Questioning is the art of learning. For an illness as debilitating as depression, asking the right questions is an important step in social acceptance and understanding. How do I open-up about my depression to my parents? Can meditation be counted as a treatment for depression? Should heartbreak be considered as a trigger for deep depression? These were some of the questions addressed by a panel consisting of the trustees and the founder of The Live Love Lough Foundation (TLLLF), a platform that seeks to champion the cause of mental health. The panel discussion was a part of an event organised by TLLLF to commemorate World Mental Health Day.
According to a National Mental Health Survey of India 2015-16, conducted by the National Institute of Mental Health and Neurosciences (NIMHANS), common mental disorders including depression, anxiety disorders and substance use disorders affect nearly 10% of the population, with 1 in 20 people in India suffering from depression. The survey reported a huge treatment gap, a problem that is spread far and wide across urban and rural parts of the country.
On 10th of October, trustees of the foundation, Anna Chandy, Dr. Shyam Bhat and Nina Nair, along with its founder, Deepika Padukone, made a visit to a community health project centre in Devangere, Karnataka. The project, started by The Association of People with Disability (APD) in 2010, got a much-needed boost after partnering with TLLLF 2 years ago, helping them reach 819 people suffering from mental illnesses and spreading its program to 6 Taluks, making a difference at a larger scale.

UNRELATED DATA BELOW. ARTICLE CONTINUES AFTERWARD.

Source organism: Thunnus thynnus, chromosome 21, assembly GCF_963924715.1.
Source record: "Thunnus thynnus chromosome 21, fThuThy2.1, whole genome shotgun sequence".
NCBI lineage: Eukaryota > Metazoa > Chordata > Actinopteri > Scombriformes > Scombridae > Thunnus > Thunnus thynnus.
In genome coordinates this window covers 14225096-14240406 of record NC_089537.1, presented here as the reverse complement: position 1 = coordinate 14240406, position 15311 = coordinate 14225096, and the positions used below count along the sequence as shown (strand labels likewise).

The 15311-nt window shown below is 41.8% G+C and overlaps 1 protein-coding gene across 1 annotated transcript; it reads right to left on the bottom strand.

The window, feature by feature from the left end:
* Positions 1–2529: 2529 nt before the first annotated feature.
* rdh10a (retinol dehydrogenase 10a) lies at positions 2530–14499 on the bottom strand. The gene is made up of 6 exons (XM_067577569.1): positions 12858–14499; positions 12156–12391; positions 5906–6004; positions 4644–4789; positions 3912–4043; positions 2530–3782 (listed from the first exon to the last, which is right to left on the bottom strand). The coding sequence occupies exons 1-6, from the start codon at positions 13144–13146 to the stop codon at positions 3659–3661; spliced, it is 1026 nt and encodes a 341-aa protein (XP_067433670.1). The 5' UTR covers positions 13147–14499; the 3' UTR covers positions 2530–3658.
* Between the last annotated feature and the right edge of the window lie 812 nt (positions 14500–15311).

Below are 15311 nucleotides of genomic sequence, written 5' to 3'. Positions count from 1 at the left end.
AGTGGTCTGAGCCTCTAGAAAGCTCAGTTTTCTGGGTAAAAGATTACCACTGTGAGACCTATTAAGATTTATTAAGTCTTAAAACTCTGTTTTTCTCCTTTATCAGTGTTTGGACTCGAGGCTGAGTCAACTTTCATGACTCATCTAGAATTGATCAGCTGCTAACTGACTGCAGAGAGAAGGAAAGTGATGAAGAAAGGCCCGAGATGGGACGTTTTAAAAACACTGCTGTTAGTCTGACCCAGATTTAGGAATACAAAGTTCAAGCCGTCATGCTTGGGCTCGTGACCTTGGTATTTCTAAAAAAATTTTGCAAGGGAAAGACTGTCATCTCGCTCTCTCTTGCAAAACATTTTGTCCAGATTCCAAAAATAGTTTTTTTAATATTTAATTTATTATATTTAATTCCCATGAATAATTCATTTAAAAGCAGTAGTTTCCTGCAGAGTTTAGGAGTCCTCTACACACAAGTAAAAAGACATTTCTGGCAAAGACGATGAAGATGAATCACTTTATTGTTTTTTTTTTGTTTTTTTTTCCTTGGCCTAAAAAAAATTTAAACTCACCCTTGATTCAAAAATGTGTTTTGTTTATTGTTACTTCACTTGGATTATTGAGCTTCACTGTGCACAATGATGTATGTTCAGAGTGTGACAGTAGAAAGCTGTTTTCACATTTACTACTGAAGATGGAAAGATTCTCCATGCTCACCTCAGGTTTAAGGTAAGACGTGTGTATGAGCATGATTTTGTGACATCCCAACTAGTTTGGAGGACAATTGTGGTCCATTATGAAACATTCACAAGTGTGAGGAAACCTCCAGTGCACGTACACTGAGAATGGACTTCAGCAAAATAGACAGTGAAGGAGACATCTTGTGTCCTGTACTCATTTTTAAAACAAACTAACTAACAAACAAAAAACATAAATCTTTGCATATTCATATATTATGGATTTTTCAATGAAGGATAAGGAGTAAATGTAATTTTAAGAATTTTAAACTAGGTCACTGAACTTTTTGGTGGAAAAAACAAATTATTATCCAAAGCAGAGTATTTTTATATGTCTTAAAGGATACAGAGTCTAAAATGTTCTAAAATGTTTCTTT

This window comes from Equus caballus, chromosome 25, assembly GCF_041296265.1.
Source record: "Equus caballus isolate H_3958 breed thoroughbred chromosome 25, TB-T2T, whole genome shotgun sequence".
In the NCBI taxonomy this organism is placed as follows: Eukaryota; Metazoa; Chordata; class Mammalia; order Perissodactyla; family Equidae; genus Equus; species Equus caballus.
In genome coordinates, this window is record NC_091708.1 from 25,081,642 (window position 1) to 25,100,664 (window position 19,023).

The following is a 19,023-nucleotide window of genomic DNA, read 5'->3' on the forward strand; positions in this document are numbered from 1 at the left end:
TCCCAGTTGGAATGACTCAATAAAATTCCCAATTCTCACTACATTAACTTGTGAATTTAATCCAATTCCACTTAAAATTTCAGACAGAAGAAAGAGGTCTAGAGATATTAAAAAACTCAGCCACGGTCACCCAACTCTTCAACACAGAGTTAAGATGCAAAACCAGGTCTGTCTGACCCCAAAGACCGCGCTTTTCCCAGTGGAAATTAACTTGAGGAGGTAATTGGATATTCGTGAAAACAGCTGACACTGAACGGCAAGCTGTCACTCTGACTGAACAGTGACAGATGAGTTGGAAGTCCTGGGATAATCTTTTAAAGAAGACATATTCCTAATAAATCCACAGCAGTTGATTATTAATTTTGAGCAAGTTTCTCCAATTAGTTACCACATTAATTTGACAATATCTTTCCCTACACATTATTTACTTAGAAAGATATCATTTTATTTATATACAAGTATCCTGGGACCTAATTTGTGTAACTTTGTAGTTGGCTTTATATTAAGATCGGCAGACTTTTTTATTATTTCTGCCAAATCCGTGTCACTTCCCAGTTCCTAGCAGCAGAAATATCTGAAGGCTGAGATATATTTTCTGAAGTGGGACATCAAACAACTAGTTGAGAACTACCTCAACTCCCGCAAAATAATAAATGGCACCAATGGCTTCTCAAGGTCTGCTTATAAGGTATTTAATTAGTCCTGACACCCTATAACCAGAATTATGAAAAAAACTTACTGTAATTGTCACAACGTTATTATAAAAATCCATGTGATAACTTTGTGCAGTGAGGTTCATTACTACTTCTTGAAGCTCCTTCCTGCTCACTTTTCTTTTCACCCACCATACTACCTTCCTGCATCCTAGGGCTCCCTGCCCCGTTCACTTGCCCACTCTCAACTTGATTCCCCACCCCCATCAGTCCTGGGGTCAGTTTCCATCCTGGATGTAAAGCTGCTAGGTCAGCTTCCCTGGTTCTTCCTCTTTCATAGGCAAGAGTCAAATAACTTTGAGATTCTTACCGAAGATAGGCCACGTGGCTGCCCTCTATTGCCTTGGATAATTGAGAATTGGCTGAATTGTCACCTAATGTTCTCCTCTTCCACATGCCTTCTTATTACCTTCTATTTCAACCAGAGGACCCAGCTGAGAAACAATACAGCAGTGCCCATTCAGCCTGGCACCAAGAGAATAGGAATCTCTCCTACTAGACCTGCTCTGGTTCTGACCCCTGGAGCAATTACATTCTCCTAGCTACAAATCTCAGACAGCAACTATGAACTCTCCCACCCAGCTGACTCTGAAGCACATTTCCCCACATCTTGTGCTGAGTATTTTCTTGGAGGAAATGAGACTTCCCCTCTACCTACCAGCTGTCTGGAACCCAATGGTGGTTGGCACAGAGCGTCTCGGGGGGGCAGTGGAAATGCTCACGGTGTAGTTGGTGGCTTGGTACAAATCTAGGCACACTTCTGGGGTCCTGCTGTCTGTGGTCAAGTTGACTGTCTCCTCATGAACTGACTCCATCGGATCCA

During the visit, the TLLLF team met patients and their families to gain insights into the program’s effectiveness and impact. Basavaraja, a beneficiary of the program, spoke about the issues he faced because of his illness. He shared how people used to call him mad and would threaten to beat him up. Otherpatients expressed their difficulty in getting access to medical aid for which they had to travel to the next biggest city, Shivmoga which is about 2 hours away from Davangere. A marked difference from when TLLLF joined the project two years agowas the level of openness and awareness present amongst the villagers. Individuals and families were more expressive about their issues and challenges leading to a more evolved and helpful conversation.